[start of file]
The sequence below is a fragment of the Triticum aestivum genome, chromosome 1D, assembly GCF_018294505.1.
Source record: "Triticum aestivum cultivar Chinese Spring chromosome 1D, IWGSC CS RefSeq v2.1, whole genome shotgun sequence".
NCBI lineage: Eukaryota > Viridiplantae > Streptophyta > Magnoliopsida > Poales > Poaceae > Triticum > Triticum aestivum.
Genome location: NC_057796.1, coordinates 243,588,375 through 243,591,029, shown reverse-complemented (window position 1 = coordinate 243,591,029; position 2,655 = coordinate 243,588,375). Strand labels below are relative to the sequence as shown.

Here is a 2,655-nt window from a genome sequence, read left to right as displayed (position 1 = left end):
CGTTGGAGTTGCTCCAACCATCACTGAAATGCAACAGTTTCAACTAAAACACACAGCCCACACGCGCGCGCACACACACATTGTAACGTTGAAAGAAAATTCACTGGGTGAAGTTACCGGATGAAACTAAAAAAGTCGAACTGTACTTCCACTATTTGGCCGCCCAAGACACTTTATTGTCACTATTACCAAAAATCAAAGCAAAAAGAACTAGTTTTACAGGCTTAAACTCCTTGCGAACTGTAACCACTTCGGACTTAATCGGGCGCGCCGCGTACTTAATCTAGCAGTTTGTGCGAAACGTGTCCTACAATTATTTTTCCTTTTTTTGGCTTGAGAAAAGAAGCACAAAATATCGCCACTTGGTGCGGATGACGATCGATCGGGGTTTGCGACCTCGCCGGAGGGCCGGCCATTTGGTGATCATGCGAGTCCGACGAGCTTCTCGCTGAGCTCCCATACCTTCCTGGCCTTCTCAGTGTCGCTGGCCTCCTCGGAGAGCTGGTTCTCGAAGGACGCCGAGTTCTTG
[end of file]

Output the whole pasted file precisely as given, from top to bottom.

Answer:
The sequence below is a fragment of the Triticum aestivum genome, chromosome 1D, assembly GCF_018294505.1.
Source record: "Triticum aestivum cultivar Chinese Spring chromosome 1D, IWGSC CS RefSeq v2.1, whole genome shotgun sequence".
NCBI lineage: Eukaryota > Viridiplantae > Streptophyta > Magnoliopsida > Poales > Poaceae > Triticum > Triticum aestivum.
Genome location: NC_057796.1, coordinates 243,588,375 through 243,591,029, shown reverse-complemented (window position 1 = coordinate 243,591,029; position 2,655 = coordinate 243,588,375). Strand labels below are relative to the sequence as shown.

Here is a 2,655-nt window from a genome sequence, read left to right as displayed (position 1 = left end):
CGTTGGAGTTGCTCCAACCATCACTGAAATGCAACAGTTTCAACTAAAACACACAGCCCACACGCGCGCGCACACACACATTGTAACGTTGAAAGAAAATTCACTGGGTGAAGTTACCGGATGAAACTAAAAAAGTCGAACTGTACTTCCACTATTTGGCCGCCCAAGACACTTTATTGTCACTATTACCAAAAATCAAAGCAAAAAGAACTAGTTTTACAGGCTTAAACTCCTTGCGAACTGTAACCACTTCGGACTTAATCGGGCGCGCCGCGTACTTAATCTAGCAGTTTGTGCGAAACGTGTCCTACAATTATTTTTCCTTTTTTTGGCTTGAGAAAAGAAGCACAAAATATCGCCACTTGGTGCGGATGACGATCGATCGGGGTTTGCGACCTCGCCGGAGGGCCGGCCATTTGGTGATCATGCGAGTCCGACGAGCTTCTCGCTGAGCTCCCATACCTTCCTGGCCTTCTCAGTGTCGCTGGCCTCCTCGGAGAGCTGGTTCTCGAAGGACGCCGAGTTCTTG